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What’s in Your Suitcase?

Updated: Feb 20, 2021


Just as we carry our favorite things we also tend to carry our favorite habits and baggage from the past. Habits and beliefs such as “I am not good enough. I don’t deserve to be in a loving relationship. I will never have enough money. I can’t start my own business, since I will for sure fail. I will never be able to lose weight.” These beliefs are bad habits.

You can also refer to them as karmic tendencies if you believe that earlier thoughts, feelings, and actions create future realities. We become accustomed to telling ourselves the same stories over and over until we believe them to be true.

When we believe that the stories are true then we bring them to life and they become our reality. The only way these stories will fall away is if we don’t give them a life of their own. We must break the cycle. How? First, be aware and know that your thoughts are powerful, second, identify one thought that binds you, finally, practice turning to something positive when the negative thought or behavior comes up.

Step One- know that your thoughts or that ‘little voice inside’ are quite powerful. Have you ever thought about someone and then that person called you? Did the voice inside tell you to take action on something, but you did not, only to have something disappointing happen a few months later. Then you beat yourself up and say, “I should have listened to my gut feeling.”

Instances such as these are constant reminders that our thoughts create our reality and WE KNOW WHAT WE NEED TO DO. Once you understand that your re-occurring thoughts eventually take a life of their own, then move to

Step Two – identify one thought/action that you continue to feed, which has grown into a monster that sits on your shoulder. Oh, let’s say you are fixated on ice cream, but beat yourself up after you eat it. You love ice cream and eat it every night even though you know it is not good for you. Around noon, you start to think about what flavor you will have after dinner. Then you serve yourself a small amount. While sitting on the couch, you start to rationalize why having more is a good idea. You go back to the freezer. The ice cream now has a life of its own, since it now controls you as you walk back to the freezer for more.

There is nothing wrong with eating a small amount of ice cream, but the fact that you spent most of the day thinking about ice cream – this is the problem. You gave the ice cream a life of its own. Now there is one more, heavy item to pack in your suitcase that continues to bulge at the seams.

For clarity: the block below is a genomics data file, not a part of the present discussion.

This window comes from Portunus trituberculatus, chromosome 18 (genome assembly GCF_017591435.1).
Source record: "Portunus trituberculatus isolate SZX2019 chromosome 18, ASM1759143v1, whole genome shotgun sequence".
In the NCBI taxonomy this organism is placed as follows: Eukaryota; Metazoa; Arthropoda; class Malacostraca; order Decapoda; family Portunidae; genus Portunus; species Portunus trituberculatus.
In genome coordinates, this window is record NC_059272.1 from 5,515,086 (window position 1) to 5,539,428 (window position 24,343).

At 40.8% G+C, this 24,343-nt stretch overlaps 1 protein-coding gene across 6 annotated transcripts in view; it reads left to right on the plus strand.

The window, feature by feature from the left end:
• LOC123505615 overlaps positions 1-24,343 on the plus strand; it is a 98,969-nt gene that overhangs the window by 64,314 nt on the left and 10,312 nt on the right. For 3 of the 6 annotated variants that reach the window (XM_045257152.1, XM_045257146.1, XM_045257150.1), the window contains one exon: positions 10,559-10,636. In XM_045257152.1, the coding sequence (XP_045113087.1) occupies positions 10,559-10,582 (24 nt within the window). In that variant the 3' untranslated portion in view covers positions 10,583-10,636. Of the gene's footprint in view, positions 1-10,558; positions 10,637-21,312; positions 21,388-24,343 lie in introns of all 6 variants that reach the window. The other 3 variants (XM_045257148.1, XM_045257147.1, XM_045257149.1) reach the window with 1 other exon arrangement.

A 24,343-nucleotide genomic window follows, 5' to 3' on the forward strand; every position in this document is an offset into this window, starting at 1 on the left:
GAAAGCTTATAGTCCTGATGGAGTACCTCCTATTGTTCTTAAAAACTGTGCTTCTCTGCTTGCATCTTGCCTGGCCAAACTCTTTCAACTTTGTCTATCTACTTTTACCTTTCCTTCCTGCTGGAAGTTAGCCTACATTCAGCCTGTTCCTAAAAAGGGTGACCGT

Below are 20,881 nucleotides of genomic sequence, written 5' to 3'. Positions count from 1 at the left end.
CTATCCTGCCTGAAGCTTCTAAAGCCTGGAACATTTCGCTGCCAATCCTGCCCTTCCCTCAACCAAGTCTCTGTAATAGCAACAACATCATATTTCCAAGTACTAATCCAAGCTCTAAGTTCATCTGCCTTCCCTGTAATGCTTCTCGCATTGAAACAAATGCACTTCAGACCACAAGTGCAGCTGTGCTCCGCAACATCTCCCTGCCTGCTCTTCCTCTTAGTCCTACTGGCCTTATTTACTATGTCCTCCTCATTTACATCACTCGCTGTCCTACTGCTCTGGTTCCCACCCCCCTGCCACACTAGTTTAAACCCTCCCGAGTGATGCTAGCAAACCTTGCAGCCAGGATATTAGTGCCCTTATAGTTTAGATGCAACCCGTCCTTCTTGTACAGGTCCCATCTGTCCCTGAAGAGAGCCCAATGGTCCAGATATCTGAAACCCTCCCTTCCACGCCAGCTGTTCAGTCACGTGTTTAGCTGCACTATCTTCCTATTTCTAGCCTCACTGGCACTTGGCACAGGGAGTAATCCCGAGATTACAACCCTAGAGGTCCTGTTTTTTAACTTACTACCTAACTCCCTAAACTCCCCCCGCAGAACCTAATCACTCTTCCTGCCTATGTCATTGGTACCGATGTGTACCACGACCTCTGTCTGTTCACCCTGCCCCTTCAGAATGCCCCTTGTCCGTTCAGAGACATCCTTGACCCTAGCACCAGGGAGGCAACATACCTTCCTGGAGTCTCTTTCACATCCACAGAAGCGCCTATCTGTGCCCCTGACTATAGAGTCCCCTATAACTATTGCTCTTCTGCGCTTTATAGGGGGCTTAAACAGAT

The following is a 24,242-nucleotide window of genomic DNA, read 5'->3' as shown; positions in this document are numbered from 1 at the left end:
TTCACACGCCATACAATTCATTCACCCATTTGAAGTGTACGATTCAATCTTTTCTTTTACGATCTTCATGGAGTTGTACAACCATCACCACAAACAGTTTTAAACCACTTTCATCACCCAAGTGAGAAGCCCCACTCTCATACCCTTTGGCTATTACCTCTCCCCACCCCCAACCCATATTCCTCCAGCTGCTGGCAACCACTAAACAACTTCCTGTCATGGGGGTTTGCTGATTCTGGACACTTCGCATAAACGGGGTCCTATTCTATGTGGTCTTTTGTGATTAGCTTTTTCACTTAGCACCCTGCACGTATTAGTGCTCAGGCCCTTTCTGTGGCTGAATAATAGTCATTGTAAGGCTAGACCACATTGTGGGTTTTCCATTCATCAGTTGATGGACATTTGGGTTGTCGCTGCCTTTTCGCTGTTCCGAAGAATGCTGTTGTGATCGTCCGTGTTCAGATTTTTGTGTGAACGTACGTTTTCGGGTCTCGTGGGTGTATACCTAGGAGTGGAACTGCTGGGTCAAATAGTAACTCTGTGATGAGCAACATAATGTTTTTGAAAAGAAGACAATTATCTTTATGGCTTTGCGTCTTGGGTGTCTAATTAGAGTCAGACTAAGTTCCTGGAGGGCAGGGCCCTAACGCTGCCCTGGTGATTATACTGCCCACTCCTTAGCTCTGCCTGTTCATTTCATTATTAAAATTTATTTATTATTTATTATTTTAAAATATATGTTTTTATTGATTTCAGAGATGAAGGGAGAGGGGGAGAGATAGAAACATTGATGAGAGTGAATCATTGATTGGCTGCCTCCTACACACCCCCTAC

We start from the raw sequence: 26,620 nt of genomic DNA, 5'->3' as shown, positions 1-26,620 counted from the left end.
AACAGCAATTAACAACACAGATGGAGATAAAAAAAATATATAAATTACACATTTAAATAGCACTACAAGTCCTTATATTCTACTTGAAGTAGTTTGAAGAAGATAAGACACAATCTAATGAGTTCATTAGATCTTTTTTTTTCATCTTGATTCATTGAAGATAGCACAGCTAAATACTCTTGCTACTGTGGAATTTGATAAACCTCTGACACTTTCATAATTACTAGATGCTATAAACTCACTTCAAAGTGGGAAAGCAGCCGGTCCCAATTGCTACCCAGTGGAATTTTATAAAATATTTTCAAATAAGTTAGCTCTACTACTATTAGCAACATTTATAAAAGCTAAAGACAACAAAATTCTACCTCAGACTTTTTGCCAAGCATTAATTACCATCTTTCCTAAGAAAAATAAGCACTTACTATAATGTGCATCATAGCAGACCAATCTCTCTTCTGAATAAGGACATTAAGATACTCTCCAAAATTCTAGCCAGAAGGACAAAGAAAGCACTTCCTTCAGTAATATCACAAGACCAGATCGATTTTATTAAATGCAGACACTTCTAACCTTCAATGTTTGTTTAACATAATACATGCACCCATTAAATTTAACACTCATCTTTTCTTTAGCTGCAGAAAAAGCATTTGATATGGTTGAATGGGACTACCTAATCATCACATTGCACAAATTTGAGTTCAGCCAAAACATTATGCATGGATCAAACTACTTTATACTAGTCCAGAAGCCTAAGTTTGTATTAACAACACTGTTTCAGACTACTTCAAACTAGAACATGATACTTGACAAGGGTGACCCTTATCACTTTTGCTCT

The only way we will ever break free from destructive tendencies and thoughts is to know that they do not belong to who we really are at the core. We created the habitual thoughts and were possibly even born with some tendencies, but we do not have to be conditioned by this baggage. We can start today to create a new, more positive habit by practicing

Step Three- each time a thought or behavior knocks on your door, don’t answer it, and instead turn to something higher by reciting an affirmation, mantra, or prayer, or turn to something positive by bringing an image to mind of something that you love or a favorite place. You can also practice doing something helpful for someone else. Over time, when you stop feeding the monster on your shoulder, it will starve and disappear. Your suitcase will be filled with only that which is positive and uplifting.

When I left my job and NYC, I started to travel. I packed so many bags and after I checked-in for my first flight and paid baggage fees, I realized I made a mistake. In addition to each time I got on an airplane, I had to pay for extra bags, I also could not carry everything. I felt weighed down.

Over the months, my bags became less and less. I left hiking boots and hiking sticks in a Paris hotel, I mailed things home, and I gave things away. In the end, I had a few clothing items, my yoga mat, some flip flops and was very happy. Now when I go somewhere, I take less and less. I also buy less and less.

Looking back, the heavy bags I packed were quite symbolic of the heaviness in my life at the time. You know the saying, less is more. If we continue to carry around our overstuffed baggage then we will not have any room for new items to come into our suitcase, i.e., new jobs, new ideas, new relationships, new power to take action.

If we want to become something better, we must be prepared to let go of the ‘somethings’ that hold us back. How heavy are the bags that you carry around each day? Do you give life to the same thought and behavior patterns that continue to weigh you down?

Lighten the load and reach for something higher, something more positive.

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